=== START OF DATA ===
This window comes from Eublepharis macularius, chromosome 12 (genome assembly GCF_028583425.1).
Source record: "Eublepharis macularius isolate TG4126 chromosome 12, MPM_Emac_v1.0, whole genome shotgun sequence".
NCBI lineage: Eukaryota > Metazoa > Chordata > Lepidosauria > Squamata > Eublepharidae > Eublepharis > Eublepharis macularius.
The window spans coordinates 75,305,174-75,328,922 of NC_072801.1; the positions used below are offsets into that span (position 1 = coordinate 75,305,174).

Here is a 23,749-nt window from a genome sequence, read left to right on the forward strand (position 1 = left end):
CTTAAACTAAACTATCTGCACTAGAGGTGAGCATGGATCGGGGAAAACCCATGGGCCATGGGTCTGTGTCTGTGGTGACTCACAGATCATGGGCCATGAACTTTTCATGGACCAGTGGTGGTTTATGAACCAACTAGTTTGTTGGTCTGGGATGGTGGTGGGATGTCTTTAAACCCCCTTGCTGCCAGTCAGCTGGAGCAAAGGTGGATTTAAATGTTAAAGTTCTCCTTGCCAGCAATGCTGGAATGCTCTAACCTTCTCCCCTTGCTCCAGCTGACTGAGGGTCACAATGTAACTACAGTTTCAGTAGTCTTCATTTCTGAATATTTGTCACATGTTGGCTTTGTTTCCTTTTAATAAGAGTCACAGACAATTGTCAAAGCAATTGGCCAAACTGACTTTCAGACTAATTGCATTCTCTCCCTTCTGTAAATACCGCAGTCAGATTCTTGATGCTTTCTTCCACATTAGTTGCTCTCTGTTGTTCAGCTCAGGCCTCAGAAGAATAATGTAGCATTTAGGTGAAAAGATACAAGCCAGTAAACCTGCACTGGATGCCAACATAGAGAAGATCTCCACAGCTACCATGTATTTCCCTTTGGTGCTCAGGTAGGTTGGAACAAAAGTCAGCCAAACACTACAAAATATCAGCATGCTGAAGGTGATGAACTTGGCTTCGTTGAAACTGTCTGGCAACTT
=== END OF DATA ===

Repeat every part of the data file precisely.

This window comes from Eublepharis macularius, chromosome 12 (genome assembly GCF_028583425.1).
Source record: "Eublepharis macularius isolate TG4126 chromosome 12, MPM_Emac_v1.0, whole genome shotgun sequence".
NCBI lineage: Eukaryota > Metazoa > Chordata > Lepidosauria > Squamata > Eublepharidae > Eublepharis > Eublepharis macularius.
The window spans coordinates 75,305,174-75,328,922 of NC_072801.1; the positions used below are offsets into that span (position 1 = coordinate 75,305,174).

Here is a 23,749-nt window from a genome sequence, read left to right on the forward strand (position 1 = left end):
CTTAAACTAAACTATCTGCACTAGAGGTGAGCATGGATCGGGGAAAACCCATGGGCCATGGGTCTGTGTCTGTGGTGACTCACAGATCATGGGCCATGAACTTTTCATGGACCAGTGGTGGTTTATGAACCAACTAGTTTGTTGGTCTGGGATGGTGGTGGGATGTCTTTAAACCCCCTTGCTGCCAGTCAGCTGGAGCAAAGGTGGATTTAAATGTTAAAGTTCTCCTTGCCAGCAATGCTGGAATGCTCTAACCTTCTCCCCTTGCTCCAGCTGACTGAGGGTCACAATGTAACTACAGTTTCAGTAGTCTTCATTTCTGAATATTTGTCACATGTTGGCTTTGTTTCCTTTTAATAAGAGTCACAGACAATTGTCAAAGCAATTGGCCAAACTGACTTTCAGACTAATTGCATTCTCTCCCTTCTGTAAATACCGCAGTCAGATTCTTGATGCTTTCTTCCACATTAGTTGCTCTCTGTTGTTCAGCTCAGGCCTCAGAAGAATAATGTAGCATTTAGGTGAAAAGATACAAGCCAGTAAACCTGCACTGGATGCCAACATAGAGAAGATCTCCACAGCTACCATGTATTTCCCTTTGGTGCTCAGGTAGGTTGGAACAAAAGTCAGCCAAACACTACAAAATATCAGCATGCTGAAGGTGATGAACTTGGCTTCGTTGAAACTGTCTGGCAACTT